Christian McCaffery(Stanford) - This guy will be one of the very first players off the board. McCaffery had almost 200 more total yards from scrimmage (2600) than the next back. He did trail Heisman winner Derrick Henry by about the same amount in rushing yards. He also was woefully short in terms of touchdowns. Where Henry had 28, McCaffery had only 8. He was tied for fifth in receiving TDs for a back with 45 catches for 645 yards, second best in college football. I caution people, however, not to take No. 5 too early. Stanford replaces all but one member of their offensive line including the Outland Trophy winner and will be breaking in a new QB. There is little doubt that McCaffery is a special back, but he does his damage in volume, not scores. However, if your league scores return yards and offers bonuses for big-time yardage or is a PPR league, then McCaffery should be a top back. Know your rules, because it makes or breaks McCaffery's value.

Dalvin Cook(FSU) - Cook has none of the problems that McCaffery has. Cook will be running behind a line that returns four of five starters in a top-scoring offense with a new QB. Where as McCaffery was dependant on yardage volume, Cook offers a blend of both. He had 1,700 rushing yards and 20 TDs, that was good for sixth and seventh, respectively. Unlike McCaffery, he isn't a threat elsewhere. FSU will lean heavily on Cook. FSU does play some tough games against Ole Miss, at Louisville, Boston College (tops in the country on defense), Clemson, and North Carolina. But, let's be real, the chances of these being low scoring affairs is slim. Cook should be one of the first three backs off the board and possibly a first round pick (depending on the depth of your league).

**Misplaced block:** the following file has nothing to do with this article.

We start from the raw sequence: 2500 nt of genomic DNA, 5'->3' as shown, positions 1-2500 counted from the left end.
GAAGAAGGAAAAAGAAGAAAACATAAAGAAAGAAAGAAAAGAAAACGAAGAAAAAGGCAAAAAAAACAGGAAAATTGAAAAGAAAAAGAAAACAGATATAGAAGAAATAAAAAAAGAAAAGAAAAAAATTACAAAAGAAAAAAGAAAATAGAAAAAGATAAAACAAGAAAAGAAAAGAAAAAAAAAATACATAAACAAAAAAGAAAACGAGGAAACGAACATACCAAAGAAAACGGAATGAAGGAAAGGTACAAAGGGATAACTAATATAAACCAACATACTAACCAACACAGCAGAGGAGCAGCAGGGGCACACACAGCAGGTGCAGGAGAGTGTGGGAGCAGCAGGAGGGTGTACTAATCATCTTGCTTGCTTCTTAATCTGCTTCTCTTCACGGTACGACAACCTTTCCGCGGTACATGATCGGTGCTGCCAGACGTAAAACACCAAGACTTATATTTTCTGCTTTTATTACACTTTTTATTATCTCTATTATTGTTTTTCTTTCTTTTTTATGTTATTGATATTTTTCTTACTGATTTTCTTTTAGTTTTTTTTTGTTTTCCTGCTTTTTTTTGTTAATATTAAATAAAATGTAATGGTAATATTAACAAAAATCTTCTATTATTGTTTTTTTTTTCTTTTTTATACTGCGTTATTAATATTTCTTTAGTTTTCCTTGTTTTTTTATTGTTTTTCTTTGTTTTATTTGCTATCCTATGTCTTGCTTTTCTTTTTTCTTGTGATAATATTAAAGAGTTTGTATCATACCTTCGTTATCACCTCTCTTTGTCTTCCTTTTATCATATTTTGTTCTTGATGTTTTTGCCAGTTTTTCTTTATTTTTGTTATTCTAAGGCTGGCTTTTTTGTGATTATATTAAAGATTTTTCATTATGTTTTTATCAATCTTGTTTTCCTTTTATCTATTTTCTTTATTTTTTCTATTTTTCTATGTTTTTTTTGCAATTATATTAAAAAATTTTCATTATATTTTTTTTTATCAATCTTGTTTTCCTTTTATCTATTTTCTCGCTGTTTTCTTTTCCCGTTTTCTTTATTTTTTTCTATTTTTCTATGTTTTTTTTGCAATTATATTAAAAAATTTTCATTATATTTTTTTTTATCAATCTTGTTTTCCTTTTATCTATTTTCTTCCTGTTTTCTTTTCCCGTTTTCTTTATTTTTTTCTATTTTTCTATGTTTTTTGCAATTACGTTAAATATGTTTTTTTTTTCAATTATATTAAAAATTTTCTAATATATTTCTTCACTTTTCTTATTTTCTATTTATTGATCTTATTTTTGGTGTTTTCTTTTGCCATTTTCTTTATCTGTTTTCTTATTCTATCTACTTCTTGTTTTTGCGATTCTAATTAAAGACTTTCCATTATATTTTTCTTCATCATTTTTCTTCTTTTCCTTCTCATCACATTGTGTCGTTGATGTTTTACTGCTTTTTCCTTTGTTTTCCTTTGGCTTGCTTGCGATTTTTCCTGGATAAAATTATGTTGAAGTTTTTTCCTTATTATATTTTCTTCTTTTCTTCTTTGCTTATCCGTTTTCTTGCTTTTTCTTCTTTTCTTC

Leonard Fournette (LSU) - There isn't much to say about this guy. He almost eclipsed 2,000 yards and added 22 TDs. His 162 yards per game was the best in the nation. LSU returns the majority of its offense including the center and left tackle and guard. The other projected linemen are both upper classmen. It's been said a million times, but all that makes LSU a national contender is a QB. the Tigers were 107th in passing in 2015 and 7th in the rush. But, when it was crunch time, LSU struggled to get it done on the ground. One might say that having the lack of down field ability helps Fournette's touches. But with talented WRs Dupre and Dural, 3rd down could become magical for Fournette owners if the QB is just a tiny bit of a threat to throw down field. Some people wonder if Fournette might be spared for the NFL. Indeed, he has first round potential and has a capable backup in Derrius Guice. It shouldn't scare owners from drafting him in the top three backs, but it shouldn't be a question that owners should also own Guice, too.